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Garuda maintenance unit charts growth path with UAE hangar deal

GMF AeroAsia plans $400m in investment to capture demand beyond Indonesia

GMF AeroAsia depends on parent Garuda for most of its maintenance and repair business.

BANGKOK -- Flag carrier Garuda Indonesia plans to build a hangar in the United Arab Emirates to extend its international reach in aircraft maintenance, a business that is shaping up as a promising income stream for the troubled airline.

Garuda Maintenance Facility AeroAsia, a subsidiary that went public in 2017, is seeking a joint venture with a local non-airline partner in the UAE. A deal is expected to be signed by the end of the year, with operations to start by around 2020, GMF AeroAsia CEO Iwan Joeniarto told the Nikkei Asian Review in a recent interview.

Although the Middle East is a vital air transit hub, home to "super-connectors" like Emirates, the region has a lack of aircraft maintenance, repair and overhaul facilities owing partly to high labor costs, Joeniarto said.

GMF AeroAsia's UAE hangar will provide light and heavy maintenance for both wide- and narrow-body aircraft, but with a stronger focus on the latter. Joeniarto said that low-cost carriers, which typically use narrow-body aircraft, could benefit more from a local maintenance hub than full-service carriers that fly to Asia or Europe.

Engineers and technicians will be hired from countries such as Indonesia, Pakistan, Bangladesh and the Philippines to keep labor costs low.

GMF AeroAsia operates four MRO facilities, including the world's largest narrow-body aircraft hangar, at Soekarno-Hatta International Airport outside of Jakarta. But the company wants to expand its MRO footprint beyond its home country to do more business with airlines other than state-owned Garuda, which owns nearly 90% of GMF AeroAsia. It has earmarked $400 million for facility expansions over the next five years.

Earlier this year, the company signed a memorandum of understanding with South Korean aircraft leasing firm TWA Aero to build a maintenance and repair facility in that country. The two partners are now conducting a feasibility study on that project.

A hangar on the Indonesian island of Batam, around 1,000 km north of Jakarta, is also under development. Plans are expected to be finalized by the end of the year, with the start of operations set to follow in 2020.

"Batam will be an alternative for customers that currently come from Japan, South Korea, Thailand or Vietnam, because it is not as far as Jakarta," Joeniarto said. Surabaya, located on the eastern side of Java island, is another location where the company is eyeing expansion to win Australian customers.

Amid troubles at parent Garuda, which reported a loss for 2017 and confirmed delaying all aircraft deliveries for 2018, GMF AeroAsia is increasingly turning to other airlines for large MRO contracts.

The company aims to have non affiliated airlines account for 60% of overall revenue in two to three years, Joeniarto said, up from 37% in 2017.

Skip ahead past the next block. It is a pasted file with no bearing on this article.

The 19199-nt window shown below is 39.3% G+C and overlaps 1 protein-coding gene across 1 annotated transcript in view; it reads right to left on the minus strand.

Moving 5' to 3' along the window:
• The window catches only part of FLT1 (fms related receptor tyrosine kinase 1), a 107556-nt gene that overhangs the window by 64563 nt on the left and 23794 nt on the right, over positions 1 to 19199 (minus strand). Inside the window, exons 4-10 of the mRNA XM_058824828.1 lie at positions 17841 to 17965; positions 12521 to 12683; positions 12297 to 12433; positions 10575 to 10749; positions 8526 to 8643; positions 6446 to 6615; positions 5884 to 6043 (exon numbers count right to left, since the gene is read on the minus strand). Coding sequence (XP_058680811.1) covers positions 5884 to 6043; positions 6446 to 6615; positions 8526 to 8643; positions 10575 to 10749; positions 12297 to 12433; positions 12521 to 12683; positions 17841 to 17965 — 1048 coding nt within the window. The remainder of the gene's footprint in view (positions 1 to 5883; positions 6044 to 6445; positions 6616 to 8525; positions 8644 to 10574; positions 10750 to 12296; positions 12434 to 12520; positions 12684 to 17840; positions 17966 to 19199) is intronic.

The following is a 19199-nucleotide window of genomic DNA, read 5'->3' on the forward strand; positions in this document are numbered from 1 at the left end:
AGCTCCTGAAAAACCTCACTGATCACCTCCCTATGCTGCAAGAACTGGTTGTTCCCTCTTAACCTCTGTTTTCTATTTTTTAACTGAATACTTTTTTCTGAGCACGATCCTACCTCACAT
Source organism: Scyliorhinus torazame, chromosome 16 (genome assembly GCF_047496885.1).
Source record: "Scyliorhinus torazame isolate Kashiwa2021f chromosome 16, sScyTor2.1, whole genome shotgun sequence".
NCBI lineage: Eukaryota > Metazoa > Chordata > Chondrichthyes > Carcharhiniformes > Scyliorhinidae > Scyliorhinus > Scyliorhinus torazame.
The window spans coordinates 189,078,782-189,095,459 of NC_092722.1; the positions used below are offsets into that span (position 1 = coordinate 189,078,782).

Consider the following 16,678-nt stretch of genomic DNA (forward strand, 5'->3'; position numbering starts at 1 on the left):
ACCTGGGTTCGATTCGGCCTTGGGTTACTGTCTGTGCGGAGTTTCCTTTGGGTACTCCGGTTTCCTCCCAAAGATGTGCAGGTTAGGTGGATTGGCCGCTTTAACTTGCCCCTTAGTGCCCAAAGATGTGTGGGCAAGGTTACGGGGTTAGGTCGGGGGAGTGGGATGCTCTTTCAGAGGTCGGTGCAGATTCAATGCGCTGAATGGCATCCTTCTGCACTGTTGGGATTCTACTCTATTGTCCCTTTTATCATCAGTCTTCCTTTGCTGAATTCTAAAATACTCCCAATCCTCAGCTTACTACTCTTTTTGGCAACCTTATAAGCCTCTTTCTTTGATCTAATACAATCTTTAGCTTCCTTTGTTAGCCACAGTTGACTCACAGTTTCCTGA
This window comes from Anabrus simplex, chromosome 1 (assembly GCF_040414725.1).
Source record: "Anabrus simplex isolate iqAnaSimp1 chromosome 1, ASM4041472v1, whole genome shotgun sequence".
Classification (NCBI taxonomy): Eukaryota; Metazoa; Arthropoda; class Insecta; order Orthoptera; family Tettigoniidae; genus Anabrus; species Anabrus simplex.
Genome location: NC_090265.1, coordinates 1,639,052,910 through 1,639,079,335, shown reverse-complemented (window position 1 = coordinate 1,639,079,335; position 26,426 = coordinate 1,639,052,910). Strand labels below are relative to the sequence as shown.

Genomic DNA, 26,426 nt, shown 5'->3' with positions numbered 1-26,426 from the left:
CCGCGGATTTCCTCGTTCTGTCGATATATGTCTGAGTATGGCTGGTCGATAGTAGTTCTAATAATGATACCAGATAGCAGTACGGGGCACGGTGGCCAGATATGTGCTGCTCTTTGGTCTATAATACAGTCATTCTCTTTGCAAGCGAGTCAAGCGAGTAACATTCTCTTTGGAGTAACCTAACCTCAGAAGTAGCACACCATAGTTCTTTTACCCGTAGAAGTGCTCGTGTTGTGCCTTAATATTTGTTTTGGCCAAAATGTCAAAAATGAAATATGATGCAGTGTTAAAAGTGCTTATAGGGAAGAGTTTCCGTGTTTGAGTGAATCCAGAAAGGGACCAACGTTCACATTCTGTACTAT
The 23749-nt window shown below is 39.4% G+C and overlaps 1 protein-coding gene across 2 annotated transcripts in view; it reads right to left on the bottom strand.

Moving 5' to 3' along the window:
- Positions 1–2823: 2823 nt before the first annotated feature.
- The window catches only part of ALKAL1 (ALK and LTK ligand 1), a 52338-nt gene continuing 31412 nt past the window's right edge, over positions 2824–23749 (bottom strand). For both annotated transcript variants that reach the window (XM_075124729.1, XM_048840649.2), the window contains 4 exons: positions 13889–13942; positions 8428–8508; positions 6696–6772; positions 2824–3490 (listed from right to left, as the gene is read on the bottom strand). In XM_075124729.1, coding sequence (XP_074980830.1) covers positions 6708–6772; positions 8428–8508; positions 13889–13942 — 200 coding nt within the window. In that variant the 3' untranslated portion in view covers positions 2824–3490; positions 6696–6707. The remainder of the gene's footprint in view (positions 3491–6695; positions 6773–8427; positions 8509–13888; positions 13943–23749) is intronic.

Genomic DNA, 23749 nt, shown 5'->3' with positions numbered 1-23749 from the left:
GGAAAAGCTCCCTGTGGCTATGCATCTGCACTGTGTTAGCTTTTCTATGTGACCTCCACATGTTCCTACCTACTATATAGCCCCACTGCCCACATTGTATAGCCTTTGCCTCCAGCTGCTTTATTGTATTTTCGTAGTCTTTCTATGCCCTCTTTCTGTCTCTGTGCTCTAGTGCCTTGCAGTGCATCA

Garuda, meanwhile, is banking on the MRO business as a new revenue stream to supplement its sluggish commercial airline business, which faces intensifying competition from low-cost carriers.

GMF AeroAsia posted a net profit of $50.9 million in 2017, up 15% on the year, making it the top earner within the Garuda group. Operating revenue grew 13% to $439 million, accounting for more than 10% of Garuda's $4.17 billion total.

GMF AeroAsia depends on parent Garuda for most of its maintenance and repair business.

Joeniarto, who also sits on the Garuda board, said the group wants to become like Germany's Lufthansa by expanding noncore operations. With a sizable business with non-affiliated airlines, Lufthansa's MRO unit accounted for roughly 15% of group revenue in 2017, making it the second-largest contributor, after group airlines.

GMF AeroAsia hopes annual sales will reach $500 million in 2018 from $439 million in 2017. Looking further ahead, it aims to double sales to $1 billion by 2022, with a majority of the growth coming from low-cost carriers, Joeniarto said.

The good news for GMF AeroAsia is that Asia's aircraft demand is surging. Of the 41,030 new aircraft projected to be delivered worldwide from 2017 to 2036, 39% will go to the Asia-Pacific region, according to Boeing. This demand is mainly being driven by budget airlines, which tend to outsource maintenance operations.

In Southeast Asia, Singapore has long been the dominant MRO hub serving full-service carriers. But with cheaper labor costs, more land and a promising domestic market, Indonesia can emerge as an alternative for low-cost carriers, GMF AeroAsia believes.

In 2015, the company opened the world's largest hangar for narrow-body aircraft. Built on a space of 60,000 sq.-meters, it can accommodate up to 16 aircraft. Clients include Garuda budget airline Citylink, Malaysia's AirAsia  and India's IndiGo.

Some of the larger budget airlines have their own maintenance units, but not many have a full line of service. Indonesia's Lion Air, for example, is expanding its own hangar but still depends on GMF AeroAsia for heavy overhaul work.

GMF AeroAsia also offers engineer training for airlines in the region. In 2013, European aircraft maker Airbus certified the Indonesian company as a maintenance training center for narrow-body A320 and wider A330 jets. Only GMF AeroAsia and Singapore Airlines are certified by Airbus in Southeast Asia.

Indonesia is expected to overtake Singapore in MRO spending by 2027 to become the leader in Southeast Asia, according to research firm Frost & Sullivan. Indonesian MRO spending is projected to nearly double to $2.1 billion from the 2017 figure of $1.1 billion. In Singapore, the figure is forecast to increase by roughly 40% to $1.7 billion over the same period.

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